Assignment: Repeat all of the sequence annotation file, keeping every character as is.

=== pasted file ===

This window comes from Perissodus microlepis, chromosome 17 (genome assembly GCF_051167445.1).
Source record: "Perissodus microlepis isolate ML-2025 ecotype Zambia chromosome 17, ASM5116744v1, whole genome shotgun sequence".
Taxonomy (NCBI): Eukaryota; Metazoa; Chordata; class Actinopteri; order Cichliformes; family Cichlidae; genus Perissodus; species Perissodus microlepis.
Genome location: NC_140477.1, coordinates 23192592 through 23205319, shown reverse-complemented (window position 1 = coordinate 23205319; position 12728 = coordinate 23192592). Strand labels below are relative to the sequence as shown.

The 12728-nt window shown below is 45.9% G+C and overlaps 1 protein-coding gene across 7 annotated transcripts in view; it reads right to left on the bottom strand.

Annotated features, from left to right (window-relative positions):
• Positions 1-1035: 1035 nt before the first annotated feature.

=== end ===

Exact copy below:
This window comes from Perissodus microlepis, chromosome 17 (genome assembly GCF_051167445.1).
Source record: "Perissodus microlepis isolate ML-2025 ecotype Zambia chromosome 17, ASM5116744v1, whole genome shotgun sequence".
Taxonomy (NCBI): Eukaryota; Metazoa; Chordata; class Actinopteri; order Cichliformes; family Cichlidae; genus Perissodus; species Perissodus microlepis.
Genome location: NC_140477.1, coordinates 23192592 through 23205319, shown reverse-complemented (window position 1 = coordinate 23205319; position 12728 = coordinate 23192592). Strand labels below are relative to the sequence as shown.

The 12728-nt window shown below is 45.9% G+C and overlaps 1 protein-coding gene across 7 annotated transcripts in view; it reads right to left on the bottom strand.

Annotated features, from left to right (window-relative positions):
• Positions 1-1035: 1035 nt before the first annotated feature.